The measure of GDP we shall use is spending on final goods and services, and spending is broken down into four basic parts; these are consumption, gross investment, government purchases of goods and services, and net exports of goods and services (exports minus imports). Consumption consists of purchases of goods and services by households for current use. It does include some items that will last for some years (clothing, shoes, stoves, home computers, and so on) as well as food, haircuts, and electricity. Consumption can be broken down into nondurable and durable goods. Housing consumption is reckoned as rent paid for the services of housing units – which means that the GDP includes the implicit rent that a homeowner is paying to himself or herself. Households use their disposable personal income (income after taxes) to purchase consumption goods and services. They also save out of disposable personal income.

## 经济代写|宏观经济学代写Macroeconomics代考|Balance of payments and foreign exchange markets

The purpose of this subsection is to integrate the balance of payments and the market for foreign exchange. A brief survey of principles of economics textbooks reveals that this integration is not presented. Some texts cover the two topics in two separate chapters. Those that cover both topics in the same chapter do not show how the balance of payments can be depicted on a foreign exchange market diagram. The method presented here has been taught – and learned – by several classes of principles students.
The balance of payments of a nation consists of the current account and the financial account, and the sum of these accounts is zero. The basic rule is money coming in equals money going out. Because sellers in each nation are paid in their own currency, buyers must purchase that currency with their own currency. The main elements of the balance of payments are:Suppose that the home country is the United States and the only foreign country is the European Union (E.U.) (the usual simplifying assumption of a two-country world). The demand for U.S. dollars on the foreign exchange market is expressed by the people of the E.U. and consists of two parts – the demand for U.S. exports of goods and services and the demand to purchase U.S. assets. The price of U.S. dollars is expressed as euros per dollar. The demand curve slopes negatively because a lower price of dollars means that each euro is worth more in these international transactions. The demand for U.S. exports of goods and services shifts when there are changes in E.U. incomes, E.U. population, prices of other goods, preferences, and price expectations. These are the usual suspects for changes in demand. In addition, the demand for U.S. assets shifts when there are changes in interest rates, i.e., rates of return, to assets in the U.S. and the E.U.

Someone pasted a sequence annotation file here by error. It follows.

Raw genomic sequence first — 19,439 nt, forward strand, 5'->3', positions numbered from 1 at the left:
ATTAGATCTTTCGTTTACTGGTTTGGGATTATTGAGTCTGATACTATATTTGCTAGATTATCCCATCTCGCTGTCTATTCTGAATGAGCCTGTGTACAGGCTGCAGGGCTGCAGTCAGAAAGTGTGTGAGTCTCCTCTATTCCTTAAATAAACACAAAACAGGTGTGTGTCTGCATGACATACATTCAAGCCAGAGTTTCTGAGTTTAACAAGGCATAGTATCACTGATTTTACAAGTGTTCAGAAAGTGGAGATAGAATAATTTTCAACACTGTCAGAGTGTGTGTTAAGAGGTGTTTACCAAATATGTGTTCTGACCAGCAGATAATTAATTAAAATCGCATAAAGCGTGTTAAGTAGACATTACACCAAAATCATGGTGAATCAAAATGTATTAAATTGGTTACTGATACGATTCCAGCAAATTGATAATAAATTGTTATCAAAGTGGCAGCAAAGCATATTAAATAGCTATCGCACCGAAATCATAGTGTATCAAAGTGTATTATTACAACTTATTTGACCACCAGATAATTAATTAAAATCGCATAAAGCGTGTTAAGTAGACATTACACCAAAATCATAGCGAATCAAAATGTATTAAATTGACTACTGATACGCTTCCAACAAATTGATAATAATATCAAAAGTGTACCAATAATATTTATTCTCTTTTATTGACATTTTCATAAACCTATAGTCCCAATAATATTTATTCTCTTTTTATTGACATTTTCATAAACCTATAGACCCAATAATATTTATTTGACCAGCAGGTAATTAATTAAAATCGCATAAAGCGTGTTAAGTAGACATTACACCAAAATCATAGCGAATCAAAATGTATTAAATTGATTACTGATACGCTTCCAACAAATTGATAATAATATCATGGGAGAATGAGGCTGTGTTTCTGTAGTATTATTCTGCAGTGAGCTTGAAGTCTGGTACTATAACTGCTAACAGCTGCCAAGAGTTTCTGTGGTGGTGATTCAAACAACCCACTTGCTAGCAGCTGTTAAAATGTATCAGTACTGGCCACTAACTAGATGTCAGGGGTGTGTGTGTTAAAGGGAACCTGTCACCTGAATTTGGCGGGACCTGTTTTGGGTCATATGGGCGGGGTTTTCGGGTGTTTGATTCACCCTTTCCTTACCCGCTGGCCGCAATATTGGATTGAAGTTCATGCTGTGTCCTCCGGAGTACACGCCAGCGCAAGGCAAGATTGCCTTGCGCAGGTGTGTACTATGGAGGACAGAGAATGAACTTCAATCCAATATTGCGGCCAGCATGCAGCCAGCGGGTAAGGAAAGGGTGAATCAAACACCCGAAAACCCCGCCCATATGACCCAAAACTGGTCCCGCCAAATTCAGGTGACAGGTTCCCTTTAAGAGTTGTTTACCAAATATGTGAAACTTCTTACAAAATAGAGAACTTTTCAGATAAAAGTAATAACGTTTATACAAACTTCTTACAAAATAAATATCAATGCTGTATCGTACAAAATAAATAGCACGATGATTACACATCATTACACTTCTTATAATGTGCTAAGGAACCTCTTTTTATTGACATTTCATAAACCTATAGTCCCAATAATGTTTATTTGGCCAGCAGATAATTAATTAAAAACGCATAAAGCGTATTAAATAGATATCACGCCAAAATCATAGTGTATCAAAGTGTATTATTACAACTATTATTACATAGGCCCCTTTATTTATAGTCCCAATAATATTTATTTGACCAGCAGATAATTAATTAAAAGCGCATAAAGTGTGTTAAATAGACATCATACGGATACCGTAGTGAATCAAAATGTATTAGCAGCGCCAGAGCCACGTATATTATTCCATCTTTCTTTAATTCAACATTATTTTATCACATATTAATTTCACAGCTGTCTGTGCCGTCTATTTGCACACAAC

The supply of dollars in foreign exchange is expressed by people in the United States and is driven by the demand for E.U. exports of goods and services and for E.U. assets. The supply curve slopes positively because an increase in the price of dollars means that each dollar can buy more euros and thus more E.U. goods and services or assets. Yes, the supply curve of dollars is actually a demand curve, an idea that is counterintuitive and must be explained to students carefully. The shifters of this supply curve are the usual shifters of the demand for goods and services plus the interest rates that determine the demand for E.U. assets. Note that a change in the rate of return to U.S. assets will shift both the supply and demand for dollars in foreign exchange because, say, an increase in the returns to U.S. assets will increase the demand for those assets by investors in both the U.S. and the E.U. The demand for dollars by E.U. investors increases and the supply of dollars by U.S. investors to invest in the E.U. assets declines. Assume that the market for dollars is perfectly competitive. The exchange rate “floats,” as it actually does according to U.S. and E.U. policy. Figure $1.3$ is the basic diagram.

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## MATLAB代写